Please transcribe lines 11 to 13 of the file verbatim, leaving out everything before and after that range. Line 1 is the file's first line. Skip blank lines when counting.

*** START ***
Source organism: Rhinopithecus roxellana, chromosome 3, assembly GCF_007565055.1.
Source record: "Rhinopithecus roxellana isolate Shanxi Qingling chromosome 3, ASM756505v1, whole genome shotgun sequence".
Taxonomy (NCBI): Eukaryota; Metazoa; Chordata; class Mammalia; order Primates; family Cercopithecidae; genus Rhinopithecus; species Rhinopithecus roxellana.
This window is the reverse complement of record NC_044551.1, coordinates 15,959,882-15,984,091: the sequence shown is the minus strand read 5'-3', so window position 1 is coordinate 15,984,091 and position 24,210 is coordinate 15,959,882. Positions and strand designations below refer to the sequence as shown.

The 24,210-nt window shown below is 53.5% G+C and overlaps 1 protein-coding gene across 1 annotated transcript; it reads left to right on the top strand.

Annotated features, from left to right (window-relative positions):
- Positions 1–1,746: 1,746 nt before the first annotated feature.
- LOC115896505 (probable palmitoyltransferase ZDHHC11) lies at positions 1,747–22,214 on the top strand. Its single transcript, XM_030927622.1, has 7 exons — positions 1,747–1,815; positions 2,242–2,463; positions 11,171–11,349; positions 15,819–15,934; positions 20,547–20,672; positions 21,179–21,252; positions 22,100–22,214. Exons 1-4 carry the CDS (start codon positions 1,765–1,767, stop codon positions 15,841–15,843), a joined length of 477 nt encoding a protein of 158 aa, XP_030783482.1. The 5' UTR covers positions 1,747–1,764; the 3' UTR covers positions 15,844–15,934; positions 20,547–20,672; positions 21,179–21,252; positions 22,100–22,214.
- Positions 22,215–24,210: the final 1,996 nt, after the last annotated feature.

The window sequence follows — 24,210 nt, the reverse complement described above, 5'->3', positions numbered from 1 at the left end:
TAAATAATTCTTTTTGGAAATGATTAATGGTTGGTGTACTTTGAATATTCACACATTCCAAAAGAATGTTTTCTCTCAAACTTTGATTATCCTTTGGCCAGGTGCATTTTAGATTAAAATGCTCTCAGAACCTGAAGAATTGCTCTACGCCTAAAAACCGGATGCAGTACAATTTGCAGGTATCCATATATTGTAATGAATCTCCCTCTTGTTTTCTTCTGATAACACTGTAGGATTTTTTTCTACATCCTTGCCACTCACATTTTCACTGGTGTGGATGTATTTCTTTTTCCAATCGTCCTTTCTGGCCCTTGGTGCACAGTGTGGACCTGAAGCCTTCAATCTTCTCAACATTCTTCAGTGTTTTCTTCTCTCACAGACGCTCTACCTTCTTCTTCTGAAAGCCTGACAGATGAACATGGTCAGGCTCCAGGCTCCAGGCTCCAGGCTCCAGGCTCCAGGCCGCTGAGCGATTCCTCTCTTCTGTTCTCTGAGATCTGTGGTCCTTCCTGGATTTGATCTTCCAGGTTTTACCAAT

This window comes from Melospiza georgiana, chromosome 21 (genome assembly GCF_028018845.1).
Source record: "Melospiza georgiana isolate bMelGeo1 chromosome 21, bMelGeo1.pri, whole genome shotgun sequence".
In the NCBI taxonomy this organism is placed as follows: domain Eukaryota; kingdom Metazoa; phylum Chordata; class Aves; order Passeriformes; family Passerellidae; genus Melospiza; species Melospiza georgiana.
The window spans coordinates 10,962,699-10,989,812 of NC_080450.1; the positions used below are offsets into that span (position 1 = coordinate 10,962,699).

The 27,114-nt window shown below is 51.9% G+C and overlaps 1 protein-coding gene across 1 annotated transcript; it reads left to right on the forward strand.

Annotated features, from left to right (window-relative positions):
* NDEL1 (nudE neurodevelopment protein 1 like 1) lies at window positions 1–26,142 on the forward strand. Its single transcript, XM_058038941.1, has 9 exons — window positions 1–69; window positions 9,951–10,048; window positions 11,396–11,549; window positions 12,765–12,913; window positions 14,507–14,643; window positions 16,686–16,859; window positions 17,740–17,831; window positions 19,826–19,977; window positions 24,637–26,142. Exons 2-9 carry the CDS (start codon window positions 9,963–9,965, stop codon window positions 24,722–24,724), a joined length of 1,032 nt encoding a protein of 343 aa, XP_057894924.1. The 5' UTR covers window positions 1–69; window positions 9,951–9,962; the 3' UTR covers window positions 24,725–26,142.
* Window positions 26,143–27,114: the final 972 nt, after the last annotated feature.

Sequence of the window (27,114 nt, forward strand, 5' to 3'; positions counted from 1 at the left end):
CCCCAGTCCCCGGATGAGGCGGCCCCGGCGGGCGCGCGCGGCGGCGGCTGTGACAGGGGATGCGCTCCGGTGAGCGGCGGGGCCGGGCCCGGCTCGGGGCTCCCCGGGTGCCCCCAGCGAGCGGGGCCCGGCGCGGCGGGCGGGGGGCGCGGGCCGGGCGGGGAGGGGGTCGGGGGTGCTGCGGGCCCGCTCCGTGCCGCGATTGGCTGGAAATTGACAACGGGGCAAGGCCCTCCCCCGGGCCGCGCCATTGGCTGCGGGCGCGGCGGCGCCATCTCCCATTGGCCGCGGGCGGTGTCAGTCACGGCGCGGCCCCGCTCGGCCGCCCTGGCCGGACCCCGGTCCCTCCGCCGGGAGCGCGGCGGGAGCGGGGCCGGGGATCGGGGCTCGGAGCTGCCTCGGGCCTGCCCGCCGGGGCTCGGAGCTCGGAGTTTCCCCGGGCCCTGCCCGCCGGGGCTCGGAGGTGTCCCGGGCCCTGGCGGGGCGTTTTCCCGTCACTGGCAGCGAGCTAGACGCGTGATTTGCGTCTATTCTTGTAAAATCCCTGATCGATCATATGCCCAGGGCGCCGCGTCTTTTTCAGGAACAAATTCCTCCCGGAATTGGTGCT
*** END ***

TAAATAATTCTTTTTGGAAATGATTAATGGTTGGTGTACTTTGAATATTCACACATTCCAAAAGAATGTTTTCTCTCAAACTTTGATTATCCTTTGGCCAGGTGCATTTTAGATTAAAATGCTCTCAGAACCTGAAGAATTGCTCTACGCCTAAAAACCGGATGCAGTACAATTTGCAGGTATCCATATATTGTAATGAATCTCCCTCTTGTTTTCTTCTGATAACACTGTAGGATTTTTTTCTACATCCTTGCCACTCACATTTTCACTGGTGTGGATGTATTTCTTTTTCCAATCGTCCTTTCTGGCCCTTGGTGCACAGTGTGGACCTGAAGCCTTCAATCTTCTCAACATTCTTCAGTGTTTTCTTCTCTCACAGACGCTCTACCTTCTTCTTCTGAAAGCCTGACAGATGAACATGGTCAGGCTCCAGGCTCCAGGCTCCAGGCTCCAGGCTCCAGGCCGCTGAGCGATTCCTCTCTTCTGTTCTCTGAGATCTGTGGTCCTTCCTGGATTTGATCTTCCAGGTTTTACCAAT

This window comes from Melospiza georgiana, chromosome 21 (genome assembly GCF_028018845.1).
Source record: "Melospiza georgiana isolate bMelGeo1 chromosome 21, bMelGeo1.pri, whole genome shotgun sequence".